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Morning Joe Liberals Can’t Explain Why Joe Scarborough Is Anti-Union For Supporting ‘Right To Work’

On Wednesday morning’s Morning Joe, host Joe Scarborough tried his damnedest to get the liberals on his panel, like former Congressman Harold Ford, Jr., to explain to him why supporting so-called “right to work” legislation is an inherently anti-union position “because I know there are a lot of hardworking union people out there that might think I’m anti-union. I’m not.”

The panel was spectacularly, head-deskingly unable to do it, so the task falls to me. Yes, Virginia, you are anti-union.

Michigan Gov. Rick Snyder‘s decision to help the Republican legislature in his state to force through so-called “right to work” legislation has drawn white-hot media attention to the cause of union rights, but not in a good way. In fairness to Morning Joe‘s panel, many liberals have done a poor job of explaining “right to work,” choosing to focus on why it’s bad, instead of why it’s wrong, but this segment was the Citizen Kane of awful pushback against “right to work.”

Sample exchange:

Joe Scarborough: Harold Ford, I’ll ask you, I should be able to work where I want to work, and pay union dues if I want to pay union dues. Is that a demonstrably anti-union position, or supporting freedom?

Harold Ford, Jr.: I think it’s supporting freedom. Here’s another side.

Sorry, liberals, I should have warned you to put a pillow on your desk. Mr. Ford, if you’re reading this, everything you say after “I think it’s supporting freedom” doesn’t count.

Liberal co-host Mika Brzezinski also got in on the action, telling Scarborough, toward the end of the segment, that “I think your question’s legitimate if — especially if the unions aren’t being effective in making the pay raises good, in making the workplace better. And I think that’s a very good question today, in terms of how well people are being paid.”

What Joe Scarborough, Harold Ford, Jr., Mika Brzezinski, and the rest of the panel seem not to understand is the basic idea of what a union is. A union is a group of workers who organize into a single unit to collectively bargain with employers on behalf of workers’ interests, including wages, benefits, workplace safety, and other things. The reason unions are effective is right in their name: the workers unite in order to exert the only form of leverage they have, which is collective action. There are some who suggest that unions are somehow antithetical to the “free market,” but they’re really just companies whose product is workers, just as companies are just unions whose rank-and-file are shareholders. Unions deserve, and require, legal protections against the weakening of their product, just as surely as companies deserve, and receive, legal protections against the weakening of their products. With that in mind, here are the answers to some of Joe Scarborough’s questions.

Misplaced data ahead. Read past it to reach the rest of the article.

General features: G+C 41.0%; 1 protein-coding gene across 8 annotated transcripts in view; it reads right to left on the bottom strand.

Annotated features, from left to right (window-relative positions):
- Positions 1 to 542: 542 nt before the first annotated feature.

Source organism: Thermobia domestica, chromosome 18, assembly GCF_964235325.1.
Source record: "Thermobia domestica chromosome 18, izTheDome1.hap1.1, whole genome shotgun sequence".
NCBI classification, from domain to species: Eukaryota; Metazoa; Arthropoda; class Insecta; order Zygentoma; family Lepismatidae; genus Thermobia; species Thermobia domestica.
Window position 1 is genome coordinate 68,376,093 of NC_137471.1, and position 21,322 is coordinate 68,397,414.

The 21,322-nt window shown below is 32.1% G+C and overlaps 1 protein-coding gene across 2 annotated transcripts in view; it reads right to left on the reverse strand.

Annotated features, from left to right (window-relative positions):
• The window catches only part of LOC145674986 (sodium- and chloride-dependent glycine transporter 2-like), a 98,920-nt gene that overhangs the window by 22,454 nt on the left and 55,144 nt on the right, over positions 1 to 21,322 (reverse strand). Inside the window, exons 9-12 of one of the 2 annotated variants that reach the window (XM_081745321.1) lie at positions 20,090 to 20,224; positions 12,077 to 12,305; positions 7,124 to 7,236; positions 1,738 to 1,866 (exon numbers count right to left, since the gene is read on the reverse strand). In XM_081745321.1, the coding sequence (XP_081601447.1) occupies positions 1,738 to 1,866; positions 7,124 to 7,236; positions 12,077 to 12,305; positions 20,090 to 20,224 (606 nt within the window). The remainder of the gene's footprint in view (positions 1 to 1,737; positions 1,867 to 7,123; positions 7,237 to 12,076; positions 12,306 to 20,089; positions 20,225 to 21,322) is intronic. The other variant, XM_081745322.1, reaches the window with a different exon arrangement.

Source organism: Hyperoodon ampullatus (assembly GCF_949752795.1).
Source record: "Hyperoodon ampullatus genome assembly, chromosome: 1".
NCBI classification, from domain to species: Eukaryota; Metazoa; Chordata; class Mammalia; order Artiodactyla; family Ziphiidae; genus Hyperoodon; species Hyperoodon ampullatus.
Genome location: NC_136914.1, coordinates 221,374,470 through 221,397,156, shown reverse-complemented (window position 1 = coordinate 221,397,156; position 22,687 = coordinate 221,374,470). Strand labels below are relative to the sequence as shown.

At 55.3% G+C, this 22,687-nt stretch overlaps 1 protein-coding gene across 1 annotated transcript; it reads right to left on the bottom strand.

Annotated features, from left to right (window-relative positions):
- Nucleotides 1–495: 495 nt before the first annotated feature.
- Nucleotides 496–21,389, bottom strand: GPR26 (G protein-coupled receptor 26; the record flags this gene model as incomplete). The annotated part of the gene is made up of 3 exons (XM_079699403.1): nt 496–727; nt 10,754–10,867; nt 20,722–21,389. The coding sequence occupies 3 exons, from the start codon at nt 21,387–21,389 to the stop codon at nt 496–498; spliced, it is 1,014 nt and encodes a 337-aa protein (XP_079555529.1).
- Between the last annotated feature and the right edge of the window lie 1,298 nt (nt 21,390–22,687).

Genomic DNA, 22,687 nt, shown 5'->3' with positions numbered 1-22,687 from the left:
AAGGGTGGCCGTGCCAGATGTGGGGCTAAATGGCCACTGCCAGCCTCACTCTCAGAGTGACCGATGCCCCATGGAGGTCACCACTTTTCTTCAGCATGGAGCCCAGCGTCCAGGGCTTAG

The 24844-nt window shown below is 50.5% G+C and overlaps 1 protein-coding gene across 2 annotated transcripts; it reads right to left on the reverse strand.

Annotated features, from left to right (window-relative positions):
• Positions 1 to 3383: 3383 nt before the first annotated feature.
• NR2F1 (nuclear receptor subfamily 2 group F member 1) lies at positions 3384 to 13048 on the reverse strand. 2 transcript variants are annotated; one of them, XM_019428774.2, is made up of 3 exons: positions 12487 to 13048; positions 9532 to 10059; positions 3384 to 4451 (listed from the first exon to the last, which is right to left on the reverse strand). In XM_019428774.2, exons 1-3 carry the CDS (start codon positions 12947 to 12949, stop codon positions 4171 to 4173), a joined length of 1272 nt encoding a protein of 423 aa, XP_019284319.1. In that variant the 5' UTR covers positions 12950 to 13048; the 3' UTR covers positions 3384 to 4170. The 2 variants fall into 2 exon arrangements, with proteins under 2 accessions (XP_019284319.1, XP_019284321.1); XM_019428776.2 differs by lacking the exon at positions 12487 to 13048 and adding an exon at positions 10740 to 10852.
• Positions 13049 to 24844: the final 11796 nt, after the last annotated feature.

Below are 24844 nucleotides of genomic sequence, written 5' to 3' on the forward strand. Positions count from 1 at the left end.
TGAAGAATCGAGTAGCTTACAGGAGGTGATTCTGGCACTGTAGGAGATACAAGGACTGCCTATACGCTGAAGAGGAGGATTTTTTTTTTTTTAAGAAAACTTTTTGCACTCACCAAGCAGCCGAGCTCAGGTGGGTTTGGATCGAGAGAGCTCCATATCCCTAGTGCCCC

“Is somebody anti-union for saying… ‘I should be able to work where I want to work, and pay union dues if I want to pay union dues?’ Is that a demonstrably anti-union position, or supporting freedom?”

It’s a demonstrably anti-union position. No workplace is forced to have a union, they are formed by a democratic process that is already tilted in favor of management. Once a union is certified in a workplace, Joe Scarborough is free to a. work there and pay dues, and belong to the union, while enjoying the fruits of collective bargaining, or b. work there and pay dues, and not belong to the union, while enjoying the fruits of collective bargaining, and lobby his fellow workers to decertify the union via a democratic process.

“But you can’t take that money from me if I don’t want to give it to you…you’re still taking it from my pocket and I don’t want to give it… Can I decide whether my workplace is better if I choose to go to a workplace?”

The workplace chose to have a union, and Joe decided to work there. If he doesn’t want to belong to a union, he can a. work somewhere else, or b. work there and pay dues, and not belong to the union, while enjoying the fruits of collective bargaining, and lobby his fellow workers to decertify the union via a democratic process. Freedom!